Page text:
US/China Trade War Part II – How Bad is China Hurting?

  • By Mark Hudson

    Written by Russel Beron August 20, 2019

     In our last post we looked at how the US-China trade war is impacting the US; in this post we will dive into how the trade war is impacting China. All indicators show that China is feeling the pain – at least for now. The Chinese strategy of wanting to draw out the negotiations has resulted in increasing pressure from the Trump administration to strike a deal, including an additional 10% tariff on US$300 billion of Chinese imports that aren’t currently taxed.

    While the US delayed some tariffs until December 15th, due to fears of an impact to the coming Christmas season in the US and pushback from major U.S. retailers and retail sourcing organizations, China is still facing heavy pressure.

    The Grim Numbers

    According to statistics released recently by China’s Bureau of Statistics, Industrial Production – a key measure of the Chinese economy – increased by 4.8% year-on year in July, the lowest figure in 17 years. Maybe less alarming, but another key measure is retail sales, which were down to 7.6% year-on-year in July compared to an expected 8.6% increase.

    In other numbers, Chinese exports fell by 1.3 per cent year-on-year after tariffs on US$200 billion of Chinese goods were raised from 10 per cent to 25 per cent by in May. In the first half of this year, China’s exports to the US fell by 8.1 per cent to US$199.4 billion, while imports dropped by 29.9 per cent to US$58.9 billion.

    China’s overall trade surplus was US$50.98 billion in June, up from US$41.65 billion. This was ahead of one poll by Bloomberg, which predicted a balance of US$45 billion.The Purchasing Managers’ Index (PMI) for China’s manufacturing sector stayed below 50 in June, which signals a contraction.

    Quarterly data from logistics company DHL’s Global Trade Barometer (GTB), which tracks early-cycle commodities shipments by sea and air, showed that Chinese trade could contract slightly from June to August because of shrinking sea freight volumes.

    Shifting Markets

    The trade war has impacted well beyond China and the US as certain countries such as Vietnam, Bangladesh, Cambodia have picked up orders being diverted from China. While it is difficult to move supply chains, especially when most of the upstream supply chain is in China, the apparel and textile sector has been shifting out of China for years. This shift has been yielding huge benefits to apparel retailers, retail sourcing, retail product development and retail apparel private label retail teams. With less complexity and labor as a key factor in production, apparel will continue to grow outside of China even without trade tariffs.

    What is more concerning for China is other foreign manufacturers that were on the fence and have decided to shift production elsewhere. Zebra Technologies is a good example. “All the high-volume products we were making in China have been moved to other Southeast Asian countries,” Anders Gustafsson, Zebra’s CEO, commented in a recent media report. “It’s a benefit of having an outsourced supply chain.”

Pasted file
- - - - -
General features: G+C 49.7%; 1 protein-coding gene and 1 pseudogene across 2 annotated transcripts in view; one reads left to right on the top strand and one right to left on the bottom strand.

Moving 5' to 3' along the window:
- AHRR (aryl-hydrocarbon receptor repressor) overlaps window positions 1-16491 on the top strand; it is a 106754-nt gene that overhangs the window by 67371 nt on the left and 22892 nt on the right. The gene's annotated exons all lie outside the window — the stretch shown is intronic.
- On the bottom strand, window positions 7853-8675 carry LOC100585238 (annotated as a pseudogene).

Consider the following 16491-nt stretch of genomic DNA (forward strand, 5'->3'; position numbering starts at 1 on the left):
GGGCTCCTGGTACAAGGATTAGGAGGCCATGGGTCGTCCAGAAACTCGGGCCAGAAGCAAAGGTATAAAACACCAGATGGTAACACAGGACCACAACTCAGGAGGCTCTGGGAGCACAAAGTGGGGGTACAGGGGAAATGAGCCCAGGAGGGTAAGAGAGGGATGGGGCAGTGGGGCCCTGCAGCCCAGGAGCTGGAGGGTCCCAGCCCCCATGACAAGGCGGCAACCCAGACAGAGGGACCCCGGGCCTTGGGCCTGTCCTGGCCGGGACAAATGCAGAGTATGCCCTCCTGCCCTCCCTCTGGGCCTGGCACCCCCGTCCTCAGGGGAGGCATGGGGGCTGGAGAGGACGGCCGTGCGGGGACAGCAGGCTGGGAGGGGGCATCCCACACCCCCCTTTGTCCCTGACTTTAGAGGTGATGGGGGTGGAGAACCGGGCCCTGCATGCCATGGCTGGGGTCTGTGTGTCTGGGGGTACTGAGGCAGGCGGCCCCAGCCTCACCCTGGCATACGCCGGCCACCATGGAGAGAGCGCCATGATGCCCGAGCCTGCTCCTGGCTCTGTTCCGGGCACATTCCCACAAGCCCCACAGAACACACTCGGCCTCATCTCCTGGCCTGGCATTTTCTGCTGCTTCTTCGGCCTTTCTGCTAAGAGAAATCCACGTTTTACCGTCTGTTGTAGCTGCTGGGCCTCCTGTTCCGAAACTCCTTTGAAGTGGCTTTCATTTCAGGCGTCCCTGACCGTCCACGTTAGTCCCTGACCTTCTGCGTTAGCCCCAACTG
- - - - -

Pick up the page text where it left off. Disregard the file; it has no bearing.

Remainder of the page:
The Long Game

    On the flip side of the story, the US trade war has pushed China to grow alternative markets and trading partners. Bilateral trade between Russia and China grew by 27% year-on-year from 2017 to 2018 to $107 billion, So far Russia is exporting ($59 billion) more than it is importing ($48 billion), but Moscow reportedly has targeted $200 billion in trade with China by 2024. Aside from Russia, China’s “Belt and Road” initiative is strategically designed to expand markets and trade routes for China’s goods across the globe.

    Some analysts believe that, at least until the next US election cycle, China will continue to play the waiting game since it has a higher pain tolerance and more capacity to intervene in their domestic economy. If that’s the case, we can only expect the trade war to keep escalating.

    Given the global impact of the trade war and specifically on our customers we will continue to monitor this story closely. Our next post on this topic will look at the the impact on other sourcing countries, especially Vietnam, Bangladesh, Cambodia and Central/South America.

    All these issues and more are covered in the most recent CBX Q3 2019 Sourcing Report. The Global Retail Sourcing Report aims to keep you ahead of the curve by providing facts, insight and analysis on issues impacting global retail sourcing. This free report for is ideal for individuals at retailers, brands and companies involved in global retail sourcing, supplier management, quality compliance and supply chain management. To learn more about how to address some of these issues visit CBX or feel free to contact us directly.

    Written by Russel Beron August 20, 2019
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